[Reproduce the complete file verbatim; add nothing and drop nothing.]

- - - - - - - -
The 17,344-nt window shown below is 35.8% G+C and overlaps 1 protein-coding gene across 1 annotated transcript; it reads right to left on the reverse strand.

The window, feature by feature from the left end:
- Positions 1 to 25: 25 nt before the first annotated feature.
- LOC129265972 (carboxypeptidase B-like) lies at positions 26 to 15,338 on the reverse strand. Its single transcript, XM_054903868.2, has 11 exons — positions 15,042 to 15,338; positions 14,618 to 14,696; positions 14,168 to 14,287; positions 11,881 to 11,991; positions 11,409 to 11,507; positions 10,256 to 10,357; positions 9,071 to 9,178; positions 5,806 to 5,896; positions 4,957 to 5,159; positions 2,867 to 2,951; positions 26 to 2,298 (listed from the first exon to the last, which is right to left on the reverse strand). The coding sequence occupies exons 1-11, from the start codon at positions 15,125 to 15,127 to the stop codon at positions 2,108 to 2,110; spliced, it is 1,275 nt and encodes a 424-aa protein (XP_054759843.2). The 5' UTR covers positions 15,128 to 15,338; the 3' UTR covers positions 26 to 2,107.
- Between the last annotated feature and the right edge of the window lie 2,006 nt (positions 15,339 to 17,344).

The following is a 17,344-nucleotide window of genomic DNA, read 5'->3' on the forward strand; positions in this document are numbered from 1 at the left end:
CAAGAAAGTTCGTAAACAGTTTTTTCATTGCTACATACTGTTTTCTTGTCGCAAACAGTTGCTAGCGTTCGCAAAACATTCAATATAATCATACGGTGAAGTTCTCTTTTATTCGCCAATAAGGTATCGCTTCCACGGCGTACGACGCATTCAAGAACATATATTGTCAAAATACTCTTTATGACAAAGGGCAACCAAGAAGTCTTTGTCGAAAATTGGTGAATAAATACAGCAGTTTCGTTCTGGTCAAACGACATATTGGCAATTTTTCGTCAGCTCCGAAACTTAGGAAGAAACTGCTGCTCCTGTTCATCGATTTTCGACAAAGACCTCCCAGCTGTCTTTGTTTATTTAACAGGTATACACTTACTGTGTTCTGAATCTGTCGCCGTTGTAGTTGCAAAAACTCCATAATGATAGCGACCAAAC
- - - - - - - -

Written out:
The 17,344-nt window shown below is 35.8% G+C and overlaps 1 protein-coding gene across 1 annotated transcript; it reads right to left on the reverse strand.

The window, feature by feature from the left end:
- Positions 1 to 25: 25 nt before the first annotated feature.
- LOC129265972 (carboxypeptidase B-like) lies at positions 26 to 15,338 on the reverse strand. Its single transcript, XM_054903868.2, has 11 exons — positions 15,042 to 15,338; positions 14,618 to 14,696; positions 14,168 to 14,287; positions 11,881 to 11,991; positions 11,409 to 11,507; positions 10,256 to 10,357; positions 9,071 to 9,178; positions 5,806 to 5,896; positions 4,957 to 5,159; positions 2,867 to 2,951; positions 26 to 2,298 (listed from the first exon to the last, which is right to left on the reverse strand). The coding sequence occupies exons 1-11, from the start codon at positions 15,125 to 15,127 to the stop codon at positions 2,108 to 2,110; spliced, it is 1,275 nt and encodes a 424-aa protein (XP_054759843.2). The 5' UTR covers positions 15,128 to 15,338; the 3' UTR covers positions 26 to 2,107.
- Between the last annotated feature and the right edge of the window lie 2,006 nt (positions 15,339 to 17,344).

The following is a 17,344-nucleotide window of genomic DNA, read 5'->3' on the forward strand; positions in this document are numbered from 1 at the left end:
CAAGAAAGTTCGTAAACAGTTTTTTCATTGCTACATACTGTTTTCTTGTCGCAAACAGTTGCTAGCGTTCGCAAAACATTCAATATAATCATACGGTGAAGTTCTCTTTTATTCGCCAATAAGGTATCGCTTCCACGGCGTACGACGCATTCAAGAACATATATTGTCAAAATACTCTTTATGACAAAGGGCAACCAAGAAGTCTTTGTCGAAAATTGGTGAATAAATACAGCAGTTTCGTTCTGGTCAAACGACATATTGGCAATTTTTCGTCAGCTCCGAAACTTAGGAAGAAACTGCTGCTCCTGTTCATCGATTTTCGACAAAGACCTCCCAGCTGTCTTTGTTTATTTAACAGGTATACACTTACTGTGTTCTGAATCTGTCGCCGTTGTAGTTGCAAAAACTCCATAATGATAGCGACCAAAC